How does AccuWeather help with the forecast?

Dateline article| David Murphy|

by David Murphy

AccuWeather's headquarters in State College, Pennsylvania, is staffed around-the-clock by teams of operational meteorologists assigned to various parts of the country and the world. At regular intervals, so-called map discussions are held where global patterns and regional storms are discussed and connected. Adjustments to the forecast are made every few hours. A lead regional meteorologist then passes down a detailed discussion to our meteorologists here at Channel 6 where additional adjustments are made based on local observations and whatever's showing up on our radars and computer models.

What I like about this system is that together, Channel 6 and AccuWeather typically have about a half dozen meteorologists with some direct hand on our forecast every broadcast period, with another dozen or more acting in a support role. This is easily the largest group involved in any Delaware Valley television or radio forecast. Why does this matter? Weather is complex and at times, subjective, meaning there are often different ways of interpreting data. Some forecasters tend to be more aggressive, while others are more conservative. It's generally accepted in academia that the more minds you put into a forecast, the better result you're generally going to have, because one forecaster's perspective will invariably add something that another's may not.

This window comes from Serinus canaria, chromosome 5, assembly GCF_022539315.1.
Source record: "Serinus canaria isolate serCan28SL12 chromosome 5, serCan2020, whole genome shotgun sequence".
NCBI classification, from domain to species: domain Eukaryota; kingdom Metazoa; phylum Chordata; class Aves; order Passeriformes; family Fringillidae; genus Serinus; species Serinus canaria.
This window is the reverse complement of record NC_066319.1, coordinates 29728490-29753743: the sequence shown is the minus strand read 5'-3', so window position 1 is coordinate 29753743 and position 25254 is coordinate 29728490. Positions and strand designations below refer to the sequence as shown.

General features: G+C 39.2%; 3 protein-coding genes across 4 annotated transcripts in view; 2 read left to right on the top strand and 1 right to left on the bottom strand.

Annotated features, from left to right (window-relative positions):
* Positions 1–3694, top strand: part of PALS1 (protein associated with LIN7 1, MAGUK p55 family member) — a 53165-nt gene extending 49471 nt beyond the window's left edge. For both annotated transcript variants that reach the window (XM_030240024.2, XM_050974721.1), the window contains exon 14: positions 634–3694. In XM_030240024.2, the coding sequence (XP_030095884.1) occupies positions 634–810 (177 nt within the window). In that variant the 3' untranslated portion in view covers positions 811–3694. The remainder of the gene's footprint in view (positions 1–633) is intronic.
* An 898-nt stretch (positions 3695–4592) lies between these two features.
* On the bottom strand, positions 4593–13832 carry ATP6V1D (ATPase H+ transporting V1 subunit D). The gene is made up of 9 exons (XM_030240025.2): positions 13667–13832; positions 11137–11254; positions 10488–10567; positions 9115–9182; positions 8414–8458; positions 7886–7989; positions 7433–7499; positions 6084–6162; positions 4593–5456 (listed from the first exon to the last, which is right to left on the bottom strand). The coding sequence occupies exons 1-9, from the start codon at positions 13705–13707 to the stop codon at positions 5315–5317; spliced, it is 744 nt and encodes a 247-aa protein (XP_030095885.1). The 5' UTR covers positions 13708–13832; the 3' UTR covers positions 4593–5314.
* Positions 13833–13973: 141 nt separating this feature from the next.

Of course, this assumes that your forecasting group is a talented, experienced bunch. Some of our AccuWeather meteorologists have more years of experienceanalyzing Delaware Valley weather than anyone else in local media, on-air or off-air. Others are among the best young talent turned out by Penn State University and other top meteorology schools in recent years. Coupling that with an on-air team that is honed in the art of clear explanation and logical, straight-forward story-telling puts us in a rather unique position to serve viewers.

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